It is often hard to believe how noisy tiny babies can be when they sleep. These little bodies are capable of big sounds, especially when contrasted to the still of the night. What then makes babies noisy when they sleep?
Age, anatomy, illness and a range of factors contribute to the noises babies make, and this is not even considering the numerous ‘digestive’ sounds that can be ‘produced’ as your baby slumbers.
Preterm babies are known for their tiny size and their big sounds when they sleep. The sounds they make are seemingly disproportional to their delicate, petite bodies! Snorting, grunting and almost groaning sounds are totally NORMAL for preterm babes. Even at sleep time, little premmies are letting us know ‘they are here’, even if a little early.
Overtime they are less ‘apparent’ when they sleep. Nothing needs to be done; they need no assistance. Preterm babies often just grunt and groan and sleep at the same time. If it bothers you, try some quiet background white noise to help their sounds blend a little more! Overtime the noises just become less and less until they no longer are audible, but the time when quiet emerges differs enormously from one individual to another.
Anatomy and Illness
Little airways can easily become congested by excessive mucous. So the slightest drop can sound like a huge obstruction, then one sneeze, and all is clear.
Babies are naturally nose breathers, and will only mouth breathe once their nose is almost completely blocked.
Therefore we often hear very loud snuffles and congested noises, before a baby will breathe through their mouth. If your baby is struggling, it’s often kind to just take the dummy out for a little while, pause the feed or just sit your baby up, so breathing is easier.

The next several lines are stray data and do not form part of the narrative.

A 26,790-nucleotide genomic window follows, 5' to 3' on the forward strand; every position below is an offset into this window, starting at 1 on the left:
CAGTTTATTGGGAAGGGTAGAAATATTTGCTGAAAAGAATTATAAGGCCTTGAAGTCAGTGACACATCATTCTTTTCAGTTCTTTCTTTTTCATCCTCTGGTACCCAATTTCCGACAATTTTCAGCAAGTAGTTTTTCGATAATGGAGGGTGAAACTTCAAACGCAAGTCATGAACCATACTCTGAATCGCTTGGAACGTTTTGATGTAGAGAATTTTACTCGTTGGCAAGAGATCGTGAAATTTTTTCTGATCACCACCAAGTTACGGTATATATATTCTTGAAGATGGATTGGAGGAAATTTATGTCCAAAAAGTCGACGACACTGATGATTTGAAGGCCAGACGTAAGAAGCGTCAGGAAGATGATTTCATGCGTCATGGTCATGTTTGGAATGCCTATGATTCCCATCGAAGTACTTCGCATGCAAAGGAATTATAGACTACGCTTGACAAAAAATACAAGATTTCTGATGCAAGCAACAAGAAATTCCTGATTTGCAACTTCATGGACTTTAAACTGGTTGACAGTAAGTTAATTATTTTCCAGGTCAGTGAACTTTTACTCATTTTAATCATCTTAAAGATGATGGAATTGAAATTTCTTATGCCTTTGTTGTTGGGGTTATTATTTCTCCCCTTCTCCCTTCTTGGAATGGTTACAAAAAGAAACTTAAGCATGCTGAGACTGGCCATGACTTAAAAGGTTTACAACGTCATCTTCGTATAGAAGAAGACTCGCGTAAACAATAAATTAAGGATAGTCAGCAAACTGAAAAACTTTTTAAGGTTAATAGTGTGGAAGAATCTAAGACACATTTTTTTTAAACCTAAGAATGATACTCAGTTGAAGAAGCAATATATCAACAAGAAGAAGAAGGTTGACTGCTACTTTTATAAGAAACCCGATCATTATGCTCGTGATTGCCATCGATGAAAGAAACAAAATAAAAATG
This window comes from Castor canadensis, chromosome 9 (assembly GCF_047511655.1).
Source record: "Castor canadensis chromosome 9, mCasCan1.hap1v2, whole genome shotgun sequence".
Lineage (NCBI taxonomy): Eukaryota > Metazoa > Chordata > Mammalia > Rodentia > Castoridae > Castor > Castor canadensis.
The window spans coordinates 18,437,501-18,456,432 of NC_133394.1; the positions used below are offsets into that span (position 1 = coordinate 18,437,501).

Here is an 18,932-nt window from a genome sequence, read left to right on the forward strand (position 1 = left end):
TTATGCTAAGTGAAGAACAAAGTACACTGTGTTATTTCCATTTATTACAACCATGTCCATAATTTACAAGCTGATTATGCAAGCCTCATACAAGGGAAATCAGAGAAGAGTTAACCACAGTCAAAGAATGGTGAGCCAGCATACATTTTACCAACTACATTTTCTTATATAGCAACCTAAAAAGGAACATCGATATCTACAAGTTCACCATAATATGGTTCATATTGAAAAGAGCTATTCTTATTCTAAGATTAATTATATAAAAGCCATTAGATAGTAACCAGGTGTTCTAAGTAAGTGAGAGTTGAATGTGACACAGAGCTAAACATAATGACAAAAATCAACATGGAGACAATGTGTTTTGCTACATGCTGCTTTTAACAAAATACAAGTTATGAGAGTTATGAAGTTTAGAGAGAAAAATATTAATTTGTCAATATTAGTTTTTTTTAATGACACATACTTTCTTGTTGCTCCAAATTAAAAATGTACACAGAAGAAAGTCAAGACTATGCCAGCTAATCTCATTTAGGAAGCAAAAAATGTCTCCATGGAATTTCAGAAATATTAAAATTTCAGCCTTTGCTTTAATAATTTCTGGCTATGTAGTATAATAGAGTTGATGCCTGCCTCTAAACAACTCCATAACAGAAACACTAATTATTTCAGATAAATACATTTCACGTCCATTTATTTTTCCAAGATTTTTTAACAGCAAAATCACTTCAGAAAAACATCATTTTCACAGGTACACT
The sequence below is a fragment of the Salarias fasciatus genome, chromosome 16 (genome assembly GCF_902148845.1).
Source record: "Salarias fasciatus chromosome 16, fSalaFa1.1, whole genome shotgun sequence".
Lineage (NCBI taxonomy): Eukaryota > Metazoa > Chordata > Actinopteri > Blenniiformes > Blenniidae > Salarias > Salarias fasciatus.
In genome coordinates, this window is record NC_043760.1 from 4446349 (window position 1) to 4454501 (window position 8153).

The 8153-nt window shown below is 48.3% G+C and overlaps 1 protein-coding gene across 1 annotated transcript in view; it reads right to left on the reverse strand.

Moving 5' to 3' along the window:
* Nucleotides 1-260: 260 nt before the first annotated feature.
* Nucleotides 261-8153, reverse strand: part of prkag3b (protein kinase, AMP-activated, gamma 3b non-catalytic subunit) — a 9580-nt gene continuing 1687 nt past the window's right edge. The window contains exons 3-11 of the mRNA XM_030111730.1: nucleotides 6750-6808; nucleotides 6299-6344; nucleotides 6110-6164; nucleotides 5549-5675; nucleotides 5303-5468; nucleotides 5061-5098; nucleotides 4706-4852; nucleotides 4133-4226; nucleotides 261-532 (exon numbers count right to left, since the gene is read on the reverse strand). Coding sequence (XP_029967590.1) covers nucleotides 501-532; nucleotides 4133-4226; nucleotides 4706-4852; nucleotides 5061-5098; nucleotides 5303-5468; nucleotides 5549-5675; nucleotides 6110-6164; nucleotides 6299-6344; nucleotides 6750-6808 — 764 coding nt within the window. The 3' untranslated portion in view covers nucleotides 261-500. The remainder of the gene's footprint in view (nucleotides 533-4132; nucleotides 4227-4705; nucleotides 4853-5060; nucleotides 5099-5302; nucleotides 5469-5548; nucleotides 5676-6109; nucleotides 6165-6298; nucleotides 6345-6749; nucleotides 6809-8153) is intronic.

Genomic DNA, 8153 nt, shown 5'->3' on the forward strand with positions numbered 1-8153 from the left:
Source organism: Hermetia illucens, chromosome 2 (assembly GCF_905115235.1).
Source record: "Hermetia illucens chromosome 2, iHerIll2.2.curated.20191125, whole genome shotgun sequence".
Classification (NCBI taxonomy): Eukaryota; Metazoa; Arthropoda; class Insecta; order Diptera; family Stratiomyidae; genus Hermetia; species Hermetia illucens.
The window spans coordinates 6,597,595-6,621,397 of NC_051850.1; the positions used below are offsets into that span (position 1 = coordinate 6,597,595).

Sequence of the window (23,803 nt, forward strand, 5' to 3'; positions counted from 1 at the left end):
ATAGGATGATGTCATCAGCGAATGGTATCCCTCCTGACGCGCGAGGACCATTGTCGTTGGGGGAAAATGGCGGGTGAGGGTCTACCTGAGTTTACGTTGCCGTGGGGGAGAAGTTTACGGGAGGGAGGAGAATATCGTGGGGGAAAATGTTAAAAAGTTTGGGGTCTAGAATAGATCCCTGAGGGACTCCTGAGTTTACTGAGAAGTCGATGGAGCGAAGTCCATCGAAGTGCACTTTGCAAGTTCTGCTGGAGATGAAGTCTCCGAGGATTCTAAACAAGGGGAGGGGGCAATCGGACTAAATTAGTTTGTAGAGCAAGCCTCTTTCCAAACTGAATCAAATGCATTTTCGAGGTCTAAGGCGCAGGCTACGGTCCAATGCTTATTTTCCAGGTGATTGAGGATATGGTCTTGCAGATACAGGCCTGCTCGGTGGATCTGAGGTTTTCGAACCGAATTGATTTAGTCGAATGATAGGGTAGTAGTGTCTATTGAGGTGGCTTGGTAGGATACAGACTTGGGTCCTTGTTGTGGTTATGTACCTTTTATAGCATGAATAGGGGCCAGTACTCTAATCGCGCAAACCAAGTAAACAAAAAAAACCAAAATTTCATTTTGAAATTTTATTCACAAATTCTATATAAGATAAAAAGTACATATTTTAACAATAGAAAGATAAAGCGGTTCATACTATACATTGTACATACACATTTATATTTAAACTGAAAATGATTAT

Also any minute swelling of the airways can result in rather large sounds. This is called a ‘stridor’, or the noise heard when the baby breathes in or out, or both, past an obstruction.
If you find yourself wondering if that ‘noise’ is normal, have it checked out by your Doctor.
It is always best to have a ‘noisy sleeper’ assessed. Noisy sleeping doesn’t always mean there is a problem, but let your health professional be the judge. Record it on your phone and let them ‘see and hear’ what your baby does at sleep time. Some things like a floppy larynx can result in airway sounds, and can be quite harmless, but other times noises can be related to obstructive sleep apnoea. That is why consulting with your doctor is essential.
Little noises can mean lots, and can also mean little, so be sure to allow someone help you decipher so you and your baby can sleep … as best you can.
JAMA Pediatr. DOI: 10.1001/jamapediatrics.2013.2560 (September 30, 2013) Editorial: JAMA Pediatr. Published online September